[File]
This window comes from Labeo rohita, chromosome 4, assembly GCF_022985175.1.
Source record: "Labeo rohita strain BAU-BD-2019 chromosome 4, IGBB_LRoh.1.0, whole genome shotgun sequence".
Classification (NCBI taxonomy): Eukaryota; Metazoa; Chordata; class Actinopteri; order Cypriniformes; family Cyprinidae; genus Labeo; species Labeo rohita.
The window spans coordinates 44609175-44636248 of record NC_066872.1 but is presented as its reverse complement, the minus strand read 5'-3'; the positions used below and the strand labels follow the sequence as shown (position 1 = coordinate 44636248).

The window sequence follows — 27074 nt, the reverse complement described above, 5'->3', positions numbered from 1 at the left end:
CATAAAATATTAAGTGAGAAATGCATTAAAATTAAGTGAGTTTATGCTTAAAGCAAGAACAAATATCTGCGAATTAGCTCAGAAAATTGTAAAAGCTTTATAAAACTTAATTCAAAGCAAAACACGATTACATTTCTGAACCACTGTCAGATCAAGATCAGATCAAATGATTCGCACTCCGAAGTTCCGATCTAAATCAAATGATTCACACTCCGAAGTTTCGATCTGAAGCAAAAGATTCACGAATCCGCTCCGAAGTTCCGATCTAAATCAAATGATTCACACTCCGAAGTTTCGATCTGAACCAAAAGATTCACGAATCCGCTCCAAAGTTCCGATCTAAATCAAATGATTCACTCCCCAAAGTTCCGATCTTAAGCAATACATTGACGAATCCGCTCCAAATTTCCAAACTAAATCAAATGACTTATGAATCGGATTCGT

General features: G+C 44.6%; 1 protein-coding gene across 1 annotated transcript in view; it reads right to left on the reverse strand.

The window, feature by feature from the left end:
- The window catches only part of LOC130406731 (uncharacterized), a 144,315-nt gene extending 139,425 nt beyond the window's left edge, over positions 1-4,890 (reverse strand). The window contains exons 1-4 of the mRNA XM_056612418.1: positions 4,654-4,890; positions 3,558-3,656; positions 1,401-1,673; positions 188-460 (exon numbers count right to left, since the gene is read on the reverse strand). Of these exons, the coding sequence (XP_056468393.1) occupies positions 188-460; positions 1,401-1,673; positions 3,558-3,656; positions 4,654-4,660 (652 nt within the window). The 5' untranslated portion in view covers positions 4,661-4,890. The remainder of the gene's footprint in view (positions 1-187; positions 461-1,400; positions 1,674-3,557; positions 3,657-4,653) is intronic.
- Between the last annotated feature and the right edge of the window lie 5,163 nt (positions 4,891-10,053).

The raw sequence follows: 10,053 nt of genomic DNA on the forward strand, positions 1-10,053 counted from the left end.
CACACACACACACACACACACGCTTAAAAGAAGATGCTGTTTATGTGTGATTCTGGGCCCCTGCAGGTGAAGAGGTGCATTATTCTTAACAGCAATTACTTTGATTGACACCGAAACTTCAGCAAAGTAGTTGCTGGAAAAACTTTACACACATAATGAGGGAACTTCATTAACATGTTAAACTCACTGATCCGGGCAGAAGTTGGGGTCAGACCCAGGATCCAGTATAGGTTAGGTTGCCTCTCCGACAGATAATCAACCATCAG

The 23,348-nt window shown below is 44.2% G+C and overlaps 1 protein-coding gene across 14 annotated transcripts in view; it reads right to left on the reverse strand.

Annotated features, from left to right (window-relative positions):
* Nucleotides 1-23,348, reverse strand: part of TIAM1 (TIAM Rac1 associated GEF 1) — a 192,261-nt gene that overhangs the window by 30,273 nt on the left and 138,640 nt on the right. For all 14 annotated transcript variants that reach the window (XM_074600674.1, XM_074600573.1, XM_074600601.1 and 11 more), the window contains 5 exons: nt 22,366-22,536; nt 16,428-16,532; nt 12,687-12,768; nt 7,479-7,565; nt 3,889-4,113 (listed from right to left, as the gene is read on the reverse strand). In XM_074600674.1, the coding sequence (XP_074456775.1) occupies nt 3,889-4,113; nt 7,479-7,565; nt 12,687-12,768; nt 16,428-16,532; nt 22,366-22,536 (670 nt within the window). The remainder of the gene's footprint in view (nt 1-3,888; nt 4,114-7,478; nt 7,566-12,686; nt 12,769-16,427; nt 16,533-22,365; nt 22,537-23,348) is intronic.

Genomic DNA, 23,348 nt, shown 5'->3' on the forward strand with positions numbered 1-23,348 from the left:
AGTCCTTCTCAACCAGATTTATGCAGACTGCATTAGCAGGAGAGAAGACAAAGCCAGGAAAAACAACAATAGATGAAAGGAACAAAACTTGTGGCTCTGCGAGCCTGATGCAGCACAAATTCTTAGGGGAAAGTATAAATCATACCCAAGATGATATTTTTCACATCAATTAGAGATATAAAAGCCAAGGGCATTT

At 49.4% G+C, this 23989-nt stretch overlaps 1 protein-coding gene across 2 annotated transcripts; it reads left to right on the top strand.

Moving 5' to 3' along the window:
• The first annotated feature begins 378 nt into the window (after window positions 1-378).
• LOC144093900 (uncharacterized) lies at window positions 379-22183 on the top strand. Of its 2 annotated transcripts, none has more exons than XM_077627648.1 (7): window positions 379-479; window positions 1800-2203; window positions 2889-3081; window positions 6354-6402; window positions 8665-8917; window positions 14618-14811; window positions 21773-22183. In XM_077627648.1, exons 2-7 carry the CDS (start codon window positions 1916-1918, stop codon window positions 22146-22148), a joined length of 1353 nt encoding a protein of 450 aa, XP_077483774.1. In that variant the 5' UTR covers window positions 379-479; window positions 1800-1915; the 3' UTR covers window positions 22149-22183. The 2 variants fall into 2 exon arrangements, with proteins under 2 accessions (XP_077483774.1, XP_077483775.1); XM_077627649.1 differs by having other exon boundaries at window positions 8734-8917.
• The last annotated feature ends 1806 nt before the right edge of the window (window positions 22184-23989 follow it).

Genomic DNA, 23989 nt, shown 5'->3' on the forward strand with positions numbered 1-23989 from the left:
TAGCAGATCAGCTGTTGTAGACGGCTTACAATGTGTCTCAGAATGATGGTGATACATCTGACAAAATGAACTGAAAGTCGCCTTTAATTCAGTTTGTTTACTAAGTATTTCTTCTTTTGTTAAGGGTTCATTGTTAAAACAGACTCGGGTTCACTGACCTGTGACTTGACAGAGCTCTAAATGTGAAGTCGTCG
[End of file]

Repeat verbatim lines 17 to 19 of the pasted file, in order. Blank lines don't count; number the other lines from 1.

AGTCCTTCTCAACCAGATTTATGCAGACTGCATTAGCAGGAGAGAAGACAAAGCCAGGAAAAACAACAATAGATGAAAGGAACAAAACTTGTGGCTCTGCGAGCCTGATGCAGCACAAATTCTTAGGGGAAAGTATAAATCATACCCAAGATGATATTTTTCACATCAATTAGAGATATAAAAGCCAAGGGCATTT

At 49.4% G+C, this 23989-nt stretch overlaps 1 protein-coding gene across 2 annotated transcripts; it reads left to right on the top strand.

Moving 5' to 3' along the window: